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Dom. de Rully St. Michel Rully Premier Cru Rabource 2005
Exclusive for its bright and charming whites, Rully is optimally situated in the northern part of the Côte Chalonnaise where light and sandy soils create fresh Chardonnays. Here they have perfumes redolent of acacia or honeysuckle, with bright peach and lemon flavors and a flinty finish. With time, Rully whites evolve to fuller flavors of honey, quince and dried apricot.
Rully is also one of the best sources of premium sparkling Crémant de Bourgogne and while over two-thirds of Rully’s production is white grapes, its reds are also worth seeking out, especially as an introduction to Burgundy Pinot noir. Rully reds express pleasant aromas of rose, licorice and have ripe, red cherry fruit on the palate. Grésigny, Rabourcé, and Les Cloux are its most popular Premiers Crus.
One of the most popular and versatile white wine grapes, Chardonnay offers a wide range of flavors and styles depending on where it is grown and how it is made. While practically every country in the wine producing world grows it, Chardonnay from its Burgundian homeland produces some of the most remarkable and longest lived examples. As far as cellar potential, white Burgundy rivals the world’s other age-worthy whites like Riesling or botrytized Semillon. California is Chardonnay’s second most important home, where both oaky, buttery styles and leaner, European-inspired wines enjoy great popularity. Oregon, Australia and South America are also significant producers of Chardonnay.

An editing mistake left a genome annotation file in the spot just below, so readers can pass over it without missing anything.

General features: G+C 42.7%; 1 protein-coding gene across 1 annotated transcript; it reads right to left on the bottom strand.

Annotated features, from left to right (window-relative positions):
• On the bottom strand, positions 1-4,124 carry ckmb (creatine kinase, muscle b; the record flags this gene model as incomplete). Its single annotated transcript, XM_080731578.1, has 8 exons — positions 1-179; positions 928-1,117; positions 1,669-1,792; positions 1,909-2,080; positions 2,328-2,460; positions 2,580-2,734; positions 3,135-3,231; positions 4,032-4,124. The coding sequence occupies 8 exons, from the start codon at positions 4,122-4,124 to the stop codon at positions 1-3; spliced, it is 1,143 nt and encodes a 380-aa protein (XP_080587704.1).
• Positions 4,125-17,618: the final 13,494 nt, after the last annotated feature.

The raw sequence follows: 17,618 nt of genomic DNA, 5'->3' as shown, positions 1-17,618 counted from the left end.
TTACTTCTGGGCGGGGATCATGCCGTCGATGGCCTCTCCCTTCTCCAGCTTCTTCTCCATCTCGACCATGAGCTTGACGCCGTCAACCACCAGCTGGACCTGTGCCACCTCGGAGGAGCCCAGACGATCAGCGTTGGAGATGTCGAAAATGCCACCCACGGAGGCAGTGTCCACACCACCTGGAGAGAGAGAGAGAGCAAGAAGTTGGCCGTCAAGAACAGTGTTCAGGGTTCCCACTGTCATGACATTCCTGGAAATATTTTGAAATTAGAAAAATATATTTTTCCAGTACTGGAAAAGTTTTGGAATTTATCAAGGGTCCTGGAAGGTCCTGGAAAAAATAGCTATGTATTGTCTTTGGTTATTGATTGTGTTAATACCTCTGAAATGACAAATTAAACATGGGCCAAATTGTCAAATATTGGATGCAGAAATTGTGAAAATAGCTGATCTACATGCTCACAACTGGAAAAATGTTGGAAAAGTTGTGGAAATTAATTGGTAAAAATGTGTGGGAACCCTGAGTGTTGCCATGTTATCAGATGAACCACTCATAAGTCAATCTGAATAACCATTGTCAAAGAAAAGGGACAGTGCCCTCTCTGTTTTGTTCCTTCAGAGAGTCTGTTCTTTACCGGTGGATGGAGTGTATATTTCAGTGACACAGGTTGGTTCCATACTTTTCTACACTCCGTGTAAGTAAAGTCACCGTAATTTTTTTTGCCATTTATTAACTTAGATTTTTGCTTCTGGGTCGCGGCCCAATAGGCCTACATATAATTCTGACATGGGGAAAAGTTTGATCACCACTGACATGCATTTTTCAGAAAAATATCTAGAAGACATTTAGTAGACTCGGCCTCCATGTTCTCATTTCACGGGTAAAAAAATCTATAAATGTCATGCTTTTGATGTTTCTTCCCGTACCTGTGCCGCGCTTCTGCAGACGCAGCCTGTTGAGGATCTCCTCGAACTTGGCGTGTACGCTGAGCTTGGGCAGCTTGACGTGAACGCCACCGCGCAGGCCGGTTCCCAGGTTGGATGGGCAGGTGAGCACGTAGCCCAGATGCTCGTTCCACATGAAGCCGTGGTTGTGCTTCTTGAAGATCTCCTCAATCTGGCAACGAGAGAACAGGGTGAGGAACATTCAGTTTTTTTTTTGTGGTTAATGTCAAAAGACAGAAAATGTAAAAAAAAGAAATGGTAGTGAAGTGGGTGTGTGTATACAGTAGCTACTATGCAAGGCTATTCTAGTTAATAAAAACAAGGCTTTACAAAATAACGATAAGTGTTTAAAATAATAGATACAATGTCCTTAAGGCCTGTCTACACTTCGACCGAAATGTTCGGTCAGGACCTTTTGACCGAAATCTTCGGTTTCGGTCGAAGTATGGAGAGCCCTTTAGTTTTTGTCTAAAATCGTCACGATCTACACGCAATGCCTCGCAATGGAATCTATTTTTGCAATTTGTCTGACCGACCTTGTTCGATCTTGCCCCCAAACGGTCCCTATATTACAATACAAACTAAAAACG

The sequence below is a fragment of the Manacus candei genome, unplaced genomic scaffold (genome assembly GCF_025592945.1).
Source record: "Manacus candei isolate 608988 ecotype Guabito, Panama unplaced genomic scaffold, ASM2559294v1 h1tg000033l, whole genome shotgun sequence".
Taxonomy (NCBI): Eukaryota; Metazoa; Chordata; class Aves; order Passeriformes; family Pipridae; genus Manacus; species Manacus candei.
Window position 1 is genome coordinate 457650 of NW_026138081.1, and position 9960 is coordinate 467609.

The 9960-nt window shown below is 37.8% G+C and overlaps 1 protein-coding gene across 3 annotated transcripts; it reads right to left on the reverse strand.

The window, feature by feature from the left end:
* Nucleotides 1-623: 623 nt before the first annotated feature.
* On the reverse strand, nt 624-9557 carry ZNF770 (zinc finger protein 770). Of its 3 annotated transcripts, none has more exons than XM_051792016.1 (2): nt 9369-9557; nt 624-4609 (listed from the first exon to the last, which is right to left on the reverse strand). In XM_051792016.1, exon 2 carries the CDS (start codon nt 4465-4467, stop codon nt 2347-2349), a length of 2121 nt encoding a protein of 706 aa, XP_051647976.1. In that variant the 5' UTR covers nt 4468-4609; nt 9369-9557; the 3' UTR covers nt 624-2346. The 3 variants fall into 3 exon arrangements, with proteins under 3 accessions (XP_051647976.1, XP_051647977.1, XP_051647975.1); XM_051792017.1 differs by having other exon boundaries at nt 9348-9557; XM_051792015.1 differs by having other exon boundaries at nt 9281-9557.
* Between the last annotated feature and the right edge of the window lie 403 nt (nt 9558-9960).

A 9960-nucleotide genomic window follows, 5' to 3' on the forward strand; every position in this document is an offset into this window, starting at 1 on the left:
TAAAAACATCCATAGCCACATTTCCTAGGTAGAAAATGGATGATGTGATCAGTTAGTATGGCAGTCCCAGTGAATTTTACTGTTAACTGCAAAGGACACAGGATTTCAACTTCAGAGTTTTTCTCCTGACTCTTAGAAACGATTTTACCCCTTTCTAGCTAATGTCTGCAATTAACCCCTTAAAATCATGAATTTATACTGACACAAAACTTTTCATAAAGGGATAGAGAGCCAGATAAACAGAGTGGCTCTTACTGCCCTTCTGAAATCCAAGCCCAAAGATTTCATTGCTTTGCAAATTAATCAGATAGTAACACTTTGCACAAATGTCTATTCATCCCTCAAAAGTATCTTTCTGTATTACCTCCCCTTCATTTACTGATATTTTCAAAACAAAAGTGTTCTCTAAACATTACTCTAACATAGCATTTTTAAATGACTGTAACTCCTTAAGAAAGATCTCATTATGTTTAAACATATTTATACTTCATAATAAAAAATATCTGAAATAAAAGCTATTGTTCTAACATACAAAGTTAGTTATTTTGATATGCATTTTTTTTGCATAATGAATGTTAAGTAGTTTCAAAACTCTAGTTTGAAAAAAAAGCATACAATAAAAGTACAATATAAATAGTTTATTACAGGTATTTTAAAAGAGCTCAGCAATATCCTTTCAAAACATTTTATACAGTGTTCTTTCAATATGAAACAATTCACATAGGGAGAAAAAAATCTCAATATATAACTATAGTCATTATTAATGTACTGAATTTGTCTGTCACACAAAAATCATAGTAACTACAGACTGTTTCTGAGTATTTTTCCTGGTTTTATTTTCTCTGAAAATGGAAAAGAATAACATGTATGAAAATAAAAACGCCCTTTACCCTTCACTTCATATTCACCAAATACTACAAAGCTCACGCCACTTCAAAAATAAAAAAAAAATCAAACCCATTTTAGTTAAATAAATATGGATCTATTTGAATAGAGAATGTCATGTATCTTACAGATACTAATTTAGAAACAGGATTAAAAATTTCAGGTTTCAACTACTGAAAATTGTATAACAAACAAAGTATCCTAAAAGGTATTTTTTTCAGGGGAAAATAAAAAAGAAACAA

In the Glass
When planted on cool sites, Chardonnay flavors tend towards grapefruit, lemon zest, green apple, celery leaf and wet flint, while warmer locations coax out richer, more tropical flavors of melon, peach and pineapple. Oak can add notes of vanilla, coconut and spice, while malolactic fermentation imparts a soft and creamy texture.
Chardonnay is as versatile at the table as it is in the vineyard. The crisp, clean, Chablis-like styles go well with flaky white fish with herbs, scallops, turkey breast and soft cheeses. Richer Chardonnays marry well with lobster, crab, salmon, roasted chicken and creamy sauces.
Since the 1990s, big, oaky, buttery Chardonnays from California have enjoyed explosive popularity. More recently, the pendulum has begun to swing in the opposite direction, towards a clean, crisp style that rarely utilizes new oak. In Burgundy, the subregion of Chablis, while typically employing the use of older oak barrels, produces a similar bright and acid-driven style. Anyone who doesn't like oaky Chardonnay would likely enjoy its lighter style.